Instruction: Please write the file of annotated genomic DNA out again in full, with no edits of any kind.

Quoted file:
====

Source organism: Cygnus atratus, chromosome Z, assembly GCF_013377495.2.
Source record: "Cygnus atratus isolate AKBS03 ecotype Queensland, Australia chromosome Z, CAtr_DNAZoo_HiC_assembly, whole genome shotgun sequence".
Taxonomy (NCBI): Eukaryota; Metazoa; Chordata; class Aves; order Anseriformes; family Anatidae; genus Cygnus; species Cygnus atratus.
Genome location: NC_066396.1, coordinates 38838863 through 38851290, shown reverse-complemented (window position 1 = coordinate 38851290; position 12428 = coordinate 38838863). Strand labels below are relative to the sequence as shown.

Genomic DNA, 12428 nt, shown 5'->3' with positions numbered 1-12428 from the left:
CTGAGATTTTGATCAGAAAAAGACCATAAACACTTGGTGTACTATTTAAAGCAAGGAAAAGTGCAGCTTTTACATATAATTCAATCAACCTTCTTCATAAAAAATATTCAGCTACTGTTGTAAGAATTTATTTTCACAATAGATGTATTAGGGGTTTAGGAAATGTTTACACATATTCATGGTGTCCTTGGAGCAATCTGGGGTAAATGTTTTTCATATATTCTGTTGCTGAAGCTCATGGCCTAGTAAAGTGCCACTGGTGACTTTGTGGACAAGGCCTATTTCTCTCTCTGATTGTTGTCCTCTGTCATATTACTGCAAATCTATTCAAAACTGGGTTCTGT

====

Source organism: Cygnus atratus, chromosome Z, assembly GCF_013377495.2.
Source record: "Cygnus atratus isolate AKBS03 ecotype Queensland, Australia chromosome Z, CAtr_DNAZoo_HiC_assembly, whole genome shotgun sequence".
Taxonomy (NCBI): Eukaryota; Metazoa; Chordata; class Aves; order Anseriformes; family Anatidae; genus Cygnus; species Cygnus atratus.
Genome location: NC_066396.1, coordinates 38838863 through 38851290, shown reverse-complemented (window position 1 = coordinate 38851290; position 12428 = coordinate 38838863). Strand labels below are relative to the sequence as shown.

Genomic DNA, 12428 nt, shown 5'->3' with positions numbered 1-12428 from the left:
CTGAGATTTTGATCAGAAAAAGACCATAAACACTTGGTGTACTATTTAAAGCAAGGAAAAGTGCAGCTTTTACATATAATTCAATCAACCTTCTTCATAAAAAATATTCAGCTACTGTTGTAAGAATTTATTTTCACAATAGATGTATTAGGGGTTTAGGAAATGTTTACACATATTCATGGTGTCCTTGGAGCAATCTGGGGTAAATGTTTTTCATATATTCTGTTGCTGAAGCTCATGGCCTAGTAAAGTGCCACTGGTGACTTTGTGGACAAGGCCTATTTCTCTCTCTGATTGTTGTCCTCTGTCATATTACTGCAAATCTATTCAAAACTGGGTTCTGT